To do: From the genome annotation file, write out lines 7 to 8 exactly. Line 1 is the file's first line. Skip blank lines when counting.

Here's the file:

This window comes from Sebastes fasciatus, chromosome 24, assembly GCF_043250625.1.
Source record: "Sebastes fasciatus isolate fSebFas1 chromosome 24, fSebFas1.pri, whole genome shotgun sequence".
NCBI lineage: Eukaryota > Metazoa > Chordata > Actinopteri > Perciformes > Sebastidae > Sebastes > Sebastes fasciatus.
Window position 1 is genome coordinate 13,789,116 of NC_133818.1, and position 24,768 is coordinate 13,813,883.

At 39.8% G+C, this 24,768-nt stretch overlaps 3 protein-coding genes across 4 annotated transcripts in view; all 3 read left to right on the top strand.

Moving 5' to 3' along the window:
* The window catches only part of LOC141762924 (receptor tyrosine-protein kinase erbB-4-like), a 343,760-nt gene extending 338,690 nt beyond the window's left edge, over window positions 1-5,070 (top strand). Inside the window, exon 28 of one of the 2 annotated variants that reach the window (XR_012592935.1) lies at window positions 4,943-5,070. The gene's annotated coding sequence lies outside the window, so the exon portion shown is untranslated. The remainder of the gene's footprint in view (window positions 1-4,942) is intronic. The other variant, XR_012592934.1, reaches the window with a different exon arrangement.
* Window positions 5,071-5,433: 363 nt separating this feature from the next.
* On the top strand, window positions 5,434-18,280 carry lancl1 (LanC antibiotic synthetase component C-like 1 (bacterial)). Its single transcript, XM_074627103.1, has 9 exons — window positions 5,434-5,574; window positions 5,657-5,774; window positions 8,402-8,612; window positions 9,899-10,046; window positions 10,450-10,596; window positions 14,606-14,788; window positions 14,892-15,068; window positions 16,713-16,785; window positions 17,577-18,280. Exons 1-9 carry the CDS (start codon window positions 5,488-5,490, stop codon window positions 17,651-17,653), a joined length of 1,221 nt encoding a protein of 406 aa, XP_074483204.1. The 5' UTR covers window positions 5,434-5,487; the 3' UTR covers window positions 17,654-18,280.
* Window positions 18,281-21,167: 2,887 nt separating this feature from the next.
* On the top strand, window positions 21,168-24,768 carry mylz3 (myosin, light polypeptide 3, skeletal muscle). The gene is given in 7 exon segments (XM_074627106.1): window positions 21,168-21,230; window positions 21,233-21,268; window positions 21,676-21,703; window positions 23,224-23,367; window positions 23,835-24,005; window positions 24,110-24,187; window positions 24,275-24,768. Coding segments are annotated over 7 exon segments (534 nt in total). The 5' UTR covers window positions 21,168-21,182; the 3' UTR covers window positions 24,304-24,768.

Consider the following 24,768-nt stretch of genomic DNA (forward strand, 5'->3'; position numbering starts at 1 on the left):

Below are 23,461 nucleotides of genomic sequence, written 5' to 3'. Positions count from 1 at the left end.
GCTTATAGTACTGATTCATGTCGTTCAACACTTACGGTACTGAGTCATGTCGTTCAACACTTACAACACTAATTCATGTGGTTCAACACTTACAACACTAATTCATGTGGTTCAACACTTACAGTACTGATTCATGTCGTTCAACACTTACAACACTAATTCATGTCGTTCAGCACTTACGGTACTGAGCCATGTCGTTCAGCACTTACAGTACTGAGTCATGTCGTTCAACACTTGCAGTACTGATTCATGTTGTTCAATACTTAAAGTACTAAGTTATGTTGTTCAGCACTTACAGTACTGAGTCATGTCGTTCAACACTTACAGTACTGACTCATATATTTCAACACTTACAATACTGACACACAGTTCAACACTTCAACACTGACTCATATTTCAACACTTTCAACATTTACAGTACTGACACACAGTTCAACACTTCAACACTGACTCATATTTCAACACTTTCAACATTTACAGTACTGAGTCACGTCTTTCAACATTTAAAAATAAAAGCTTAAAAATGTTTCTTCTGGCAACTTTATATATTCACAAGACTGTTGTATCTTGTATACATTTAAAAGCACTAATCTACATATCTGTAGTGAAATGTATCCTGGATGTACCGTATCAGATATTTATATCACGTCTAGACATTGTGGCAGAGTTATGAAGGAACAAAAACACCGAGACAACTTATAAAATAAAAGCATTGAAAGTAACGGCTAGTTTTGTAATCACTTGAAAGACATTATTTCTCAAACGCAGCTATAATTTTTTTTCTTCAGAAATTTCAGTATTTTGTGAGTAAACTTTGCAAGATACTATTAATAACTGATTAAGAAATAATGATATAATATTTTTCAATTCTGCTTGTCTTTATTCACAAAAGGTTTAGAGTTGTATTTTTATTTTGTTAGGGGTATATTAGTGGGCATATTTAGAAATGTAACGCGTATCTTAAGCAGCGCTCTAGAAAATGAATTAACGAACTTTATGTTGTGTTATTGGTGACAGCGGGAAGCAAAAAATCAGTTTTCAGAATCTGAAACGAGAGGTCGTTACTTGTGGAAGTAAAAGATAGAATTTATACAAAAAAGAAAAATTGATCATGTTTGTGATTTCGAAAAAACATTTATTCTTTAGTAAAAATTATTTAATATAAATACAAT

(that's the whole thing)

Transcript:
* The window catches only part of LOC141762924 (receptor tyrosine-protein kinase erbB-4-like), a 343,760-nt gene extending 338,690 nt beyond the window's left edge, over window positions 1-5,070 (top strand). Inside the window, exon 28 of one of the 2 annotated variants that reach the window (XR_012592935.1) lies at window positions 4,943-5,070. The gene's annotated coding sequence lies outside the window, so the exon portion shown is untranslated. The remainder of the gene's footprint in view (window positions 1-4,942) is intronic. The other variant, XR_012592934.1, reaches the window with a different exon arrangement.
* Window positions 5,071-5,433: 363 nt separating this feature from the next.